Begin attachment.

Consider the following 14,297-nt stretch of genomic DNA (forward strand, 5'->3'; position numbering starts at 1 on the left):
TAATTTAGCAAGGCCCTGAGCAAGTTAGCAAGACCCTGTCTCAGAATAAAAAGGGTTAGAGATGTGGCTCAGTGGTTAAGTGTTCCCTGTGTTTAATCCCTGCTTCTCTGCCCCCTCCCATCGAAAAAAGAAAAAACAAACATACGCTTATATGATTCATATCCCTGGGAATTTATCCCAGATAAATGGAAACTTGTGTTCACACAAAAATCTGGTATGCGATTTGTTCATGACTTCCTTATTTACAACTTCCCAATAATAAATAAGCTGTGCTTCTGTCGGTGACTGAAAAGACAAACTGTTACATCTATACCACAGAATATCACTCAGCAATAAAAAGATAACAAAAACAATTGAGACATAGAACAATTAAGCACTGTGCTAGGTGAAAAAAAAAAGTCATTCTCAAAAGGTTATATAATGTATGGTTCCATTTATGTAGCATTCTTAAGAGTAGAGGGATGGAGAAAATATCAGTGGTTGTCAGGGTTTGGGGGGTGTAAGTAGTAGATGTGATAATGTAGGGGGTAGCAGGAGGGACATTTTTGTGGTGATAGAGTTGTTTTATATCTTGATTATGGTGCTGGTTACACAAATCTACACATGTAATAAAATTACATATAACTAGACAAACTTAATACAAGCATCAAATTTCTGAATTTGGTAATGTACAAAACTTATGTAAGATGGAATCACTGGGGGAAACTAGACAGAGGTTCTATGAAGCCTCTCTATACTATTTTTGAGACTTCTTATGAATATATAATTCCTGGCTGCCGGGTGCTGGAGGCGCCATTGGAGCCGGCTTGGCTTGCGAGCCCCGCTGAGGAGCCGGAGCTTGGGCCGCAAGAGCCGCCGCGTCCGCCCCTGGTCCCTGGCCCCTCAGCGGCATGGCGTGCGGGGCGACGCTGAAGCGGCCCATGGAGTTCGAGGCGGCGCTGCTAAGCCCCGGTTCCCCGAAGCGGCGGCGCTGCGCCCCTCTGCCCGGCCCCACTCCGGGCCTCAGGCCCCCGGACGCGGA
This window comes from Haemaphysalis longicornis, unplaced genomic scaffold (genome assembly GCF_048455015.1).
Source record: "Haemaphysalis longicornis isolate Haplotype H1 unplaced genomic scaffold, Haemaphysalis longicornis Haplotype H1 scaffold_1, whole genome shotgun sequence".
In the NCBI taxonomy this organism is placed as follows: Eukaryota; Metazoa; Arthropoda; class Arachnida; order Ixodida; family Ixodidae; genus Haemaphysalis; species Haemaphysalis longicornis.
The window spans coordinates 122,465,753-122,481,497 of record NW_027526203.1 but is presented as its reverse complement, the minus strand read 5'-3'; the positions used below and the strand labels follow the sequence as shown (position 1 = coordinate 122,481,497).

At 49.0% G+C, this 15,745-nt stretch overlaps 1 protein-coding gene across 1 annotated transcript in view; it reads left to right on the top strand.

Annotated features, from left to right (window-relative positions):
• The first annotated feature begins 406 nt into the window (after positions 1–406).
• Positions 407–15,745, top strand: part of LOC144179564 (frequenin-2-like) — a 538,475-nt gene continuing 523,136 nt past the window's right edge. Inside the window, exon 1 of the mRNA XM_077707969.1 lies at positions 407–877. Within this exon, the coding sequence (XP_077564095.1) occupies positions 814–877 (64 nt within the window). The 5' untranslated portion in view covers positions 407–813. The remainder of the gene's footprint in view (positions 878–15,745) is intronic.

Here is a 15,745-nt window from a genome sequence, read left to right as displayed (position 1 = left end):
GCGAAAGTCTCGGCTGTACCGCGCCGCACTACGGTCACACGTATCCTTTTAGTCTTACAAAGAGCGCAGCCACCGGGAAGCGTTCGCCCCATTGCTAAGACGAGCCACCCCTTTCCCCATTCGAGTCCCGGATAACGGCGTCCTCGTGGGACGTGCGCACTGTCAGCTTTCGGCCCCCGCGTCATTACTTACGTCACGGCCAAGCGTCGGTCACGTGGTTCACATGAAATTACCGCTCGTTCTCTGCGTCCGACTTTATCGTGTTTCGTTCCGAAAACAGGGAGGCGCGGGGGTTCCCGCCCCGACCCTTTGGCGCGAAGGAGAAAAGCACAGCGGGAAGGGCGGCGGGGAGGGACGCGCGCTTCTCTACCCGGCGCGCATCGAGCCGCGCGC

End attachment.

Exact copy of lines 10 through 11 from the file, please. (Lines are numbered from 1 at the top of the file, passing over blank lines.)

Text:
• Positions 407–15,745, top strand: part of LOC144179564 (frequenin-2-like) — a 538,475-nt gene continuing 523,136 nt past the window's right edge. Inside the window, exon 1 of the mRNA XM_077707969.1 lies at positions 407–877. Within this exon, the coding sequence (XP_077564095.1) occupies positions 814–877 (64 nt within the window). The 5' untranslated portion in view covers positions 407–813. The remainder of the gene's footprint in view (positions 878–15,745) is intronic.

Here is a 15,745-nt window from a genome sequence, read left to right as displayed (position 1 = left end):